I just got done spending a week or so traveling around with my kids and dad in the northwest. Along the way, my dad was reading a terrific book of collected essays by Paul Theroux (a prolific travel writer I’m sort of embarrassed to say I hadn’t heard of before).
As we got accustomed to new rooms in new cities, my dad would read me passages from the essays, most notably one about the friendship between Elizabeth Taylor and Michael Jackson. The passages got at the quirky, silly, often warm-hearted affection and loyalty they had for each other. And it made me think about what people do in their public lives versus their private ones. There’s so little we can really know of someone beyond the surface unless we spend time with them in an intimate setting. Another fascinating essay was about Graham Greene who seemed to bounce back and forth between needing affection (read: sex) and needing distance from those he loved.
This, in turn, got me thinking about my own relationship with public versus private messaging. I post things on social media fairly often which anyone can see, and I post things on this blog sometimes too (though I never publicly mention it and only occasionally get feedback about it so it doesn’t really feel public in the same way, even though it’s still available to anyone who seeks it out).
I know people who post a lot on social media but whose personal and private thoughts are a complete mystery to me. I also know people who never post on social media and their thoughts and lives are also a complete mystery to me. And I also know people who share more of their private lives in person and post at various levels online.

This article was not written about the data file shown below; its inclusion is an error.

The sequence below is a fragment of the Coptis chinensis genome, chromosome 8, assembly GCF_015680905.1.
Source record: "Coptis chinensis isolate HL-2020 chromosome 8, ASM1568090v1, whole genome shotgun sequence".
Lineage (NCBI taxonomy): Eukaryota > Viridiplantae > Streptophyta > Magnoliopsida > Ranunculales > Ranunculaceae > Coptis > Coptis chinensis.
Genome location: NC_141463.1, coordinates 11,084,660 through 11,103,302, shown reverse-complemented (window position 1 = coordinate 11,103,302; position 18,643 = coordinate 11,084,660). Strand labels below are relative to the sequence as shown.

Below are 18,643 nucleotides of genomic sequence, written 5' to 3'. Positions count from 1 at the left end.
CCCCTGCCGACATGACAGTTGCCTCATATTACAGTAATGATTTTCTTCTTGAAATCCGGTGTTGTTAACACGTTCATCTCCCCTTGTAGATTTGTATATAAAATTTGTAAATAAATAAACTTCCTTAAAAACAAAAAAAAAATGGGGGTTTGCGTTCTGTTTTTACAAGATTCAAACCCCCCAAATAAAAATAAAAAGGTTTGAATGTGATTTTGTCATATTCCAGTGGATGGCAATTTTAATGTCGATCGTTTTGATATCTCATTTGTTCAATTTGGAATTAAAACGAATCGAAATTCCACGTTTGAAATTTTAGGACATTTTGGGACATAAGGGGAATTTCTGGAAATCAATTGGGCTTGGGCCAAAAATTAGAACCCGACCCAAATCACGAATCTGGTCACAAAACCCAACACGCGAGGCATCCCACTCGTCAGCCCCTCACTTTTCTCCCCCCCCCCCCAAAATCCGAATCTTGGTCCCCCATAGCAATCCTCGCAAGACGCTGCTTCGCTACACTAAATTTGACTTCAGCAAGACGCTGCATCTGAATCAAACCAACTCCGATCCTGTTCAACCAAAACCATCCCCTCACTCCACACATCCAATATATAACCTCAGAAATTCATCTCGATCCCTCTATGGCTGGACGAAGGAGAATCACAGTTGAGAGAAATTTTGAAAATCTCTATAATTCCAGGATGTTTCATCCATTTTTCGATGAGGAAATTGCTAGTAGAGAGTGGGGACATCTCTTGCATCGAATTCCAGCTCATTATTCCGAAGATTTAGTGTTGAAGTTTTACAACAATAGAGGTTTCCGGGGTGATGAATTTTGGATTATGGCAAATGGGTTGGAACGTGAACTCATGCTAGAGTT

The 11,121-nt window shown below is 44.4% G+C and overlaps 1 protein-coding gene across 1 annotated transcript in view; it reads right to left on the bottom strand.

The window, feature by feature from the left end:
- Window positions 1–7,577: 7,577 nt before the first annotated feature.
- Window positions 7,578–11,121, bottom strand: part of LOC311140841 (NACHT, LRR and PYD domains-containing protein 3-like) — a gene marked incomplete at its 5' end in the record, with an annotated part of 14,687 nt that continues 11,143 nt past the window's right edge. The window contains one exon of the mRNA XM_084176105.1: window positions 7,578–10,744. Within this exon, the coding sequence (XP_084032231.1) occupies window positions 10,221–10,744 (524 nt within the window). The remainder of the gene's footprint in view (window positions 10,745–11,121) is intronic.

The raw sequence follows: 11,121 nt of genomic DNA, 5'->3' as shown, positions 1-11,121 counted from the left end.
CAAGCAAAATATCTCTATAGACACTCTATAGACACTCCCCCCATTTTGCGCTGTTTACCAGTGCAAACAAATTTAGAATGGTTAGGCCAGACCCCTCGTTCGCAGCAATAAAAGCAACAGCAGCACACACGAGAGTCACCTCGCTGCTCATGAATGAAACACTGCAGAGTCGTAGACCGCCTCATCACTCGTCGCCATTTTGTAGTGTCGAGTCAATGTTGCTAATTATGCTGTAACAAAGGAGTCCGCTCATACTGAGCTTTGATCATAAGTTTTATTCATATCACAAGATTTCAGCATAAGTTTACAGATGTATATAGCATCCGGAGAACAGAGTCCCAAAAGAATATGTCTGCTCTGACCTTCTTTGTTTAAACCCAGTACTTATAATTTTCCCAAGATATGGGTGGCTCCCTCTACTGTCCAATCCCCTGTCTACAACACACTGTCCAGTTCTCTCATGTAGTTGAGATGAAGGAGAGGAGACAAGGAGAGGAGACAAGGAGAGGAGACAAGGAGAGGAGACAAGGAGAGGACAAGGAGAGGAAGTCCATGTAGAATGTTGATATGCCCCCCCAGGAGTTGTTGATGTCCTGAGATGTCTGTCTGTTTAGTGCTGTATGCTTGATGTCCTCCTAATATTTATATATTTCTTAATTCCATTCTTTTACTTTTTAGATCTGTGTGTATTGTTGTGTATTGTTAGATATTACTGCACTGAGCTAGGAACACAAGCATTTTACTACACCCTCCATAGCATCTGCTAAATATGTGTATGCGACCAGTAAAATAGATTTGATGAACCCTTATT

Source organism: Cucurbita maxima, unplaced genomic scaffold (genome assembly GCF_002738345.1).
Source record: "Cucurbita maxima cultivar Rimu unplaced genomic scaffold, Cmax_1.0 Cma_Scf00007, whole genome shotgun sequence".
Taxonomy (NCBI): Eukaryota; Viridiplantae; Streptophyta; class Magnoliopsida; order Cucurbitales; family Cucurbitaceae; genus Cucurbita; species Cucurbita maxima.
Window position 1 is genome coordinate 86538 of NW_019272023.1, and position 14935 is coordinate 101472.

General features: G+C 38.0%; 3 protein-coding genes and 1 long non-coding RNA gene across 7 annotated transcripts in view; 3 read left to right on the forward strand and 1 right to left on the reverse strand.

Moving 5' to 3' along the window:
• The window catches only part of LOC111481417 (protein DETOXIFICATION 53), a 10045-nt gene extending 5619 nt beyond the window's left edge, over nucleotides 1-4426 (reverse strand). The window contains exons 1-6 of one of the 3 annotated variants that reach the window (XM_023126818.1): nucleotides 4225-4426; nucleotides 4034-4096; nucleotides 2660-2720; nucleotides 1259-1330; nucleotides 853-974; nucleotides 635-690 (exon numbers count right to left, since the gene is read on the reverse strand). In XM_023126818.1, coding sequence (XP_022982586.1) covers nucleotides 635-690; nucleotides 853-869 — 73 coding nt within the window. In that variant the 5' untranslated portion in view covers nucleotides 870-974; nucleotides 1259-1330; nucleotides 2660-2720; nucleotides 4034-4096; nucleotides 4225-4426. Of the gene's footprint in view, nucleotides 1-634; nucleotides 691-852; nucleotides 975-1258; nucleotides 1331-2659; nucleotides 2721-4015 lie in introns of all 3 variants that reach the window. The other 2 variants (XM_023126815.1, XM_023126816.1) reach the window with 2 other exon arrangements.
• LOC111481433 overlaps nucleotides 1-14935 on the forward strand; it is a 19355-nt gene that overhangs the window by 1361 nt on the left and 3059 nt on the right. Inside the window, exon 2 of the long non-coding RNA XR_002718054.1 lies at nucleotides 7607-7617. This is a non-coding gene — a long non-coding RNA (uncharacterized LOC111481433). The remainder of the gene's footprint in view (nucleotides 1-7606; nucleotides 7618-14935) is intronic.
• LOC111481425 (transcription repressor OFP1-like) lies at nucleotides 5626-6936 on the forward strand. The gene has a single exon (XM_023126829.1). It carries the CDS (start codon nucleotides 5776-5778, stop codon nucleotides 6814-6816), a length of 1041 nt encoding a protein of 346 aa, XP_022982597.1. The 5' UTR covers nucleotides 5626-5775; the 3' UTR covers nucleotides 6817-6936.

There’s the germ of a story in there somewhere. Something comic and satiric maybe, about someone who is a constant and consistent public communicator but whose private life is a hidden mess. I guess I tried to get at that a little bit in the one-minute play I did last year. What about a character who lives a charmed life but never says anything public about it?
ANYway, as an experiment in transparency, I jotted the following things down during a train ride last week, and I thought I’d post them here to see how it felt (and I may retract this). This isn’t super personal, but there’s a little more me in here than usual:
- I like it when people think I’m funny
- It’s agonizing to me when people assume they know what I’m like and never get to know me or ask me questions
- My kids are extraordinarily important to me, and I value them in a way I’d never experienced till I had them
- I struggle with loneliness even though I know that I don’t have to be lonely
- I have rarely met a chocolate chip cookie I didn’t like, and this infatuation and love affair may go on till the day I die
- Sometimes I wish I didn’t have to work
- Sometimes I wish I’d stayed longer in southern California to become a writer because things might have turned out all right (side note: Eric Douglas was roughly my age now when he died, which is weird to think about)
- Writing helps keep me sane even though it occasionally also drives me up the wall
- I like to lie on a couch and let my mind wander
- I get irritated when I’m asked what I’m thinking about, but I also understand why people ask me that since I can seem sort of opaque from the outside
- Trying to make myself heard in a group of extroverts rarely goes well for me, but I find myself in that situation a lot
- I try to be as open as I can but I can still come across as guarded to many people
I talk to my kids a lot and ask them to let me know if they ever have any questions about anything in my life or in theirs, and we’ve had a lot of wonderful, if sometimes challenging, conversations. I wish I’d been able to talk as openly with my parents when I was their age (but I’m making up for it now with my dad). There are still details I learn about my father when I travel with him, usually about his youthful, pre-marriage relationships with women or his uncomfortable stint as a drafted solider in the army. I think he had a much more active social life than I ever gave him credit for. And the fact that he handled live bomb shells in Japan completely cuts against all assumptions I ever had about him.
Anyway, I wish I were able to be as open and transparent with everyone I care about as I am with my kids. The future seems cleaner and clearer when that openness exists.
So if you ever have any questions, please send them my way. I’ll even try to tell you what I’m thinking…